Fungus gnats look like tiny, black flies with grayish transparent wings. The adults are about 1/16-in (.2 cm) long and have long legs and antennae. Being so small, they can enter a home through the tiniest of openings. They sometimes arrive in a newly purchased bag of potting soil.
They're more of an annoyance than anything. They are harmless to humans, and unlike many house plant pests, the adult gnats don't feed on plants. They're attracted to moist organic matter such as peat moss and fir bark in many potting mixes, and overwatered plants will draw them...well, like flies.
Now you're wondering...why treat my plants? The fungus gnat life cycle is quick and they may take over your whole plant collection if left untreated. Most of these insects are females that will lay 100-300 eggs in crevices of the soil. The eggs hatch into larvae in 4-6 days and feed on plant roots, damaging your plants and leaving them susceptible to disease. After feeding for a couple weeks, they go through a pupal stage in the soil. In less than a week, they emerge as adults to begin the cycle all over again.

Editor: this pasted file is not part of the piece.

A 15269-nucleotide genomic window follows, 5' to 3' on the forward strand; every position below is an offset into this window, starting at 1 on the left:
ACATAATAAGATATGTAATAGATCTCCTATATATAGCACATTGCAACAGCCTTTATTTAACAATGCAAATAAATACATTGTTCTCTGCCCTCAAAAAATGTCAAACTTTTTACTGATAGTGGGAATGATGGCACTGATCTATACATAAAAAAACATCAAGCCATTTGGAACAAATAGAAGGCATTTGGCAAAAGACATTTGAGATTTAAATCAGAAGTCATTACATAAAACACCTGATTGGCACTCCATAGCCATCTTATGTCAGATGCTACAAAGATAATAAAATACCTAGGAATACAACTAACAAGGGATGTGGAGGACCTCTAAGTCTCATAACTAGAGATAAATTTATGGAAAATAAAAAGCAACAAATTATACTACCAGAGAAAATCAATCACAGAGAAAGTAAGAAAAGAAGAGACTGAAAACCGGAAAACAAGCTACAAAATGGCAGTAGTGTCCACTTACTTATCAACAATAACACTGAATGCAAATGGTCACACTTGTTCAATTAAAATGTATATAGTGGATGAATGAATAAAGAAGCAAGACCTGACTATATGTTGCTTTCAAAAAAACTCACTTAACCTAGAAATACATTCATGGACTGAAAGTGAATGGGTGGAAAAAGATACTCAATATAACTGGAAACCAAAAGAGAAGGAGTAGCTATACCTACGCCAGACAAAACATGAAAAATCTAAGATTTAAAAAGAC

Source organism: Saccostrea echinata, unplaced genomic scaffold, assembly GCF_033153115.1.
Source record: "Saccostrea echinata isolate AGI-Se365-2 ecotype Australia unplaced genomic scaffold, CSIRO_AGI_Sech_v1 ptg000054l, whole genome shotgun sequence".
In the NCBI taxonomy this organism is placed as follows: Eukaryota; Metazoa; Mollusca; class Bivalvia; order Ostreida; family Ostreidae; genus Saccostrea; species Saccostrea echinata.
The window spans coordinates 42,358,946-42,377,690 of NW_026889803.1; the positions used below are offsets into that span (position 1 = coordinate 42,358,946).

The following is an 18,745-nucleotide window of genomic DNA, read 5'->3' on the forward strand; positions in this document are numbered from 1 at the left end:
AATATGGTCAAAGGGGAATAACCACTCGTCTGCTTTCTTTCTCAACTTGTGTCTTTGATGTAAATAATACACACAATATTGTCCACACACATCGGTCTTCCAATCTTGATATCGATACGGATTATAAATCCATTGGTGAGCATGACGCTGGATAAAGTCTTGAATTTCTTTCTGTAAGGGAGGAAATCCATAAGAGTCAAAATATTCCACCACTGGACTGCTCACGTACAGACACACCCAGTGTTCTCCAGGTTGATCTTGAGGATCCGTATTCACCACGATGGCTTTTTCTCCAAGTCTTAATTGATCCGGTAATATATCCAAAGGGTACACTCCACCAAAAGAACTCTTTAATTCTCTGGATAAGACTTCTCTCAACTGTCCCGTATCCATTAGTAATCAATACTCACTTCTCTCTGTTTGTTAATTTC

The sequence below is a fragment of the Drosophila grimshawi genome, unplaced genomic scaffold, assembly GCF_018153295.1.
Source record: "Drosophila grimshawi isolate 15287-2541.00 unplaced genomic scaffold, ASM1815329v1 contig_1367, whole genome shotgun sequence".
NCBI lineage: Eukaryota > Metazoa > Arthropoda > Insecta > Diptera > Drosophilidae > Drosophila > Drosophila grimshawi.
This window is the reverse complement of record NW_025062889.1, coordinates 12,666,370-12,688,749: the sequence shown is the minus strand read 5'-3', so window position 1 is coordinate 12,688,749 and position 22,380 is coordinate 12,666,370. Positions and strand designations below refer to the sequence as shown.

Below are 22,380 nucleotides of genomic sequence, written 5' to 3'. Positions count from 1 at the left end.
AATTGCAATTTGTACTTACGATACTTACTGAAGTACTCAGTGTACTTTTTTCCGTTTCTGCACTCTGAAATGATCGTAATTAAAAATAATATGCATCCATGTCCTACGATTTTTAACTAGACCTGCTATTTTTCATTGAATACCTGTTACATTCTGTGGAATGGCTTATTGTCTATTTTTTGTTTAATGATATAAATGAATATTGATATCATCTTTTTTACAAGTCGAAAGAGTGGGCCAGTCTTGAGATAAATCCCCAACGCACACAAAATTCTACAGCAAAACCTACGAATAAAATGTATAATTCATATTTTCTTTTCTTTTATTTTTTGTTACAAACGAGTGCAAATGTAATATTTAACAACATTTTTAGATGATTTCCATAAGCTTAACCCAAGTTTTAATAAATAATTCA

Although they have wings, they can barely fly. You'll find the gnats crawling on the soil or hovering just above the soil surface. Because they are dark like soil, they are difficult to detect unless they are moving. You'll see them stir if you blow on your plant or when you water it.
Seedlings and moisture-loving plants such as African violets and ferns are a favorite home for these pests. Overwatered plants are also a haven for them.
Controlling these insects can be as simple as allowing the soil to dry out between waterings. If your plant will tolerate dry soil for a short time, this may be the solution. I tried this on my heartleaf philodendron. I stopped watering it for 2 weeks to let the soil dry out and the gnats just disappeared. If your plant is not drought-tolerant, try one of the other solutions.
You can catch the adult insects by staking a yellow sticky trap in each infested plant container. This will catch the adults, but not the larvae. Insecticidal soaps labeled for fungus gnats can be used for killing the adult insects.
Gnatrol contains Bacillus thuringiensis (Bt-H14), a safe, effective way for killing gnat larvae on house plants. Apply as needed to stop the life cycle. Read the label carefully and follow the manufacturer's directions for use.